Harissa – a red chili paste made of peppers, oil and spices like caraway – is one of the most popular condiments across North Africa. In Tunisia, Algeria and Morocco, harissa is served as a dip alongside just about everything, from fish to cous cous to French bread.
For more on this amazing Maghrebian wonder sauce, see here.
Although it’s possible to find homemade (and squeeze-tubed) harissa in many grocery stores in the United Arab Emirates, it’s just as easy – if not better – to make it at home.
Here’s a simple recipe for very thick and very spicy harissa. Continue reading
For Trees Can’t Dance lovers in Abu Dhabi, there’s good news and bad news.
First, the good news: this boutique brand of chili sauce is available to buy in the United Arab Emirates. Which is perhaps surprising, given that it’s produced in a small town of less than 4,000 people in northern England. Trees Can’t Dance hails from Haltwhistle in Northumberland (at the northernmost chili farm in the world), which isn’t exactly the type of tropical climate where chili peppers are able to grow let alone thrive.
Trees Can’t Dance produces several varieties of the fiery good stuff.
Sofra Istanbul is one of the best restaurants in Abu Dhabi – and not just because it serves fresh Turkish food in an authentic and friendly environment reminiscent of any of the best kebab houses in Gaziantep or Izmir.
The reason an evening at Softa Istanbul is such a memorable experience is because of the meaningful attention to detail in the restaurant, from the food to the layout and design of the place.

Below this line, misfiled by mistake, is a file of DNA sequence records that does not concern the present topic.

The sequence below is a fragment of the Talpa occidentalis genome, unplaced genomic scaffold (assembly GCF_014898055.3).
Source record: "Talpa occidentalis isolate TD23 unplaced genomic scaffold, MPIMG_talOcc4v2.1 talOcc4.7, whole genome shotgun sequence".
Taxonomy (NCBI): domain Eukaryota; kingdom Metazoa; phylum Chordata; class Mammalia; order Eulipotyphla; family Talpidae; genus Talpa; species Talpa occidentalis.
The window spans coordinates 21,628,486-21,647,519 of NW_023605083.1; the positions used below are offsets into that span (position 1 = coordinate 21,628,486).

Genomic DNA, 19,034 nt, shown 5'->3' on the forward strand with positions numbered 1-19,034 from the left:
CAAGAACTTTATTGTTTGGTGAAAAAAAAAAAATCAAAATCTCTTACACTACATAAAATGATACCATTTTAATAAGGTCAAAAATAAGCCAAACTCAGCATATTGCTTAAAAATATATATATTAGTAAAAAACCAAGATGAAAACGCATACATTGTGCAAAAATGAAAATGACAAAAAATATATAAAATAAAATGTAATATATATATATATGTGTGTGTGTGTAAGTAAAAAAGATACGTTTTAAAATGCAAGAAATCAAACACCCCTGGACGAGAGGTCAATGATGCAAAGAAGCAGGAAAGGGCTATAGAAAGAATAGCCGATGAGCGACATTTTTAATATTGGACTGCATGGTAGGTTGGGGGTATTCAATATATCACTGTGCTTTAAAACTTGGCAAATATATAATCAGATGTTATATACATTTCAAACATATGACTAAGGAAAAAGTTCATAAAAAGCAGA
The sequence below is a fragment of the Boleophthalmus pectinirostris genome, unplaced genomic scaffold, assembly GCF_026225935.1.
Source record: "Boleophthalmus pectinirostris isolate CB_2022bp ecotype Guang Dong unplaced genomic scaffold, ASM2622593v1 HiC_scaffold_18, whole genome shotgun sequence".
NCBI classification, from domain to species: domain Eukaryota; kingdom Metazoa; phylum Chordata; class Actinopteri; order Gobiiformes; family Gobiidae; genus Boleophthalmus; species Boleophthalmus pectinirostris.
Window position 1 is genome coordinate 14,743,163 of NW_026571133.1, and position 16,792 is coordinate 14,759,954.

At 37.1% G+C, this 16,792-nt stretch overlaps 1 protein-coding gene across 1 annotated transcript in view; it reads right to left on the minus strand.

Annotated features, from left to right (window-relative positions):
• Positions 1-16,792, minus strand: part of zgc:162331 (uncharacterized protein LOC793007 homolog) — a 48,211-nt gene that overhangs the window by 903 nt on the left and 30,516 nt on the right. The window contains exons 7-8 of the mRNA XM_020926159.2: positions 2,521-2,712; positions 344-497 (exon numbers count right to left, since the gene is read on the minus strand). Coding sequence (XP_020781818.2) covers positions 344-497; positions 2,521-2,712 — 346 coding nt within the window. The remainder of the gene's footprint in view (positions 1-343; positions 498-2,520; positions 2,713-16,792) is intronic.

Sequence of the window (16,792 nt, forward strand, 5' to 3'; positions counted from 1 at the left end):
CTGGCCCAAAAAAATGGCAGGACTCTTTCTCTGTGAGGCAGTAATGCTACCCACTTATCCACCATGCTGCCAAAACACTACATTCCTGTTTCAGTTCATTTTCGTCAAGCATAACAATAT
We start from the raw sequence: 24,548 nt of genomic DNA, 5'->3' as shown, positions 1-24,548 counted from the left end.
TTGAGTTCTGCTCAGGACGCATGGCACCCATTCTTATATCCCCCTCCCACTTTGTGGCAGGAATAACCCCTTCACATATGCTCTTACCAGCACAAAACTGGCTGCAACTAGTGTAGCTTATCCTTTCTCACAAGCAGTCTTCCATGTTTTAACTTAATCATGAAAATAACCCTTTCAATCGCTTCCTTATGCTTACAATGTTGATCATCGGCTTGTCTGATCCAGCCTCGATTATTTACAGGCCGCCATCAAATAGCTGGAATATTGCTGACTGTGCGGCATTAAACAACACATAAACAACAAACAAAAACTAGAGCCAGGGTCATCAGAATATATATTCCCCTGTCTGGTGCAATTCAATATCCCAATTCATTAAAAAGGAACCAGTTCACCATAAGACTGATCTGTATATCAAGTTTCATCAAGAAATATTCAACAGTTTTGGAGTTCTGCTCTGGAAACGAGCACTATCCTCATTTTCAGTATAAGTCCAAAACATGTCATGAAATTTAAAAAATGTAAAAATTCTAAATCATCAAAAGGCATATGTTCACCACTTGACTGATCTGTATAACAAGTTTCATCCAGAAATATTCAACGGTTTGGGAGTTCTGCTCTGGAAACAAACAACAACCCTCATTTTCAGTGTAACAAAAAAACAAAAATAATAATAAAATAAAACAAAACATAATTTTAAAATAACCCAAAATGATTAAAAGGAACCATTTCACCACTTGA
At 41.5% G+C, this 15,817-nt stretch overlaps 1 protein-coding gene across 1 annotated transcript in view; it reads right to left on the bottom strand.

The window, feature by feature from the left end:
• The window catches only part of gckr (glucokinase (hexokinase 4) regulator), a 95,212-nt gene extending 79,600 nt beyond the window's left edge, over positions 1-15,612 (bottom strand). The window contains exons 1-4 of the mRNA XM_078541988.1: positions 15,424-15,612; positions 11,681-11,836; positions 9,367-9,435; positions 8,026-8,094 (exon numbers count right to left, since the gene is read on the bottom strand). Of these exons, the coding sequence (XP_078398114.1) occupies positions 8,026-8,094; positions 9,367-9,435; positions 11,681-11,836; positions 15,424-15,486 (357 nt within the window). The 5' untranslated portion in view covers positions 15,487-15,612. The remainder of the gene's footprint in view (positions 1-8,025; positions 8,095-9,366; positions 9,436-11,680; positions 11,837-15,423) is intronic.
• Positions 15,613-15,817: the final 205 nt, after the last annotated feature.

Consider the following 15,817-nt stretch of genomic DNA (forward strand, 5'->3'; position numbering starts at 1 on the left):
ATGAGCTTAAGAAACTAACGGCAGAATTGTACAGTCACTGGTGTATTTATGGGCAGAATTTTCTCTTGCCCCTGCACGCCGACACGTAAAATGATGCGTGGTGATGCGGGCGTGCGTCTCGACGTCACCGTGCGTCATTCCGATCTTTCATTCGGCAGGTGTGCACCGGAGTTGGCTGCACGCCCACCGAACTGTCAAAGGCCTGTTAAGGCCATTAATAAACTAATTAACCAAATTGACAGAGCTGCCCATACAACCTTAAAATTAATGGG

If you’re looking for local cuisine with culture and flare in the United Arab Emirates, look no further than Bu Tafish, an independently-owned Emirati seafood restaurant in downtown Abu Dhabi. It opened in 1968 – three years before the seven emirates united to form a country – making it one of the oldest restaurants in the UAE. Continue reading
The oasis of Al Ain, located deep in the Arabian desert near the United Arab Emirates’ border with Oman, is home to towering dunes, palm trees that produce some of the best dates in the region, and plenty of camels wandering the red sands that surround the city.
Al Ain – a good two-hour drive inland from either Abu Dhabi or Dubai – might be the last place you’d expect to find good Indian cuisine (or any good food at all, for that matter).
But curry-lovers wandering in the desert rejoice: there is a modern and upscale restaurant in Al Ain that serves authentic, sumptuous Indian food that will likely defy your expectations.
It’s called Coriander, an independently-owned Indian eatery that opened in 2010 in the Bawadi shopping mall on the outskirts of Al Ain. Coriander shares an open-air courtyard with three other restaurants inside the mall, but there is also an enclosed, air-conditioned seating area.
Some of the best and freshest Thai food in Abu Dhabi can be found in a working-class neighborhood of downtown, located in a small restaurant just behind the brightly-lit Bollywood cinema called El Dorado. Asian Garden may be a bit on the grungy side, but it’s a place you’ll want to come back to again and again for solid, tasty Thai at rock-bottom prices.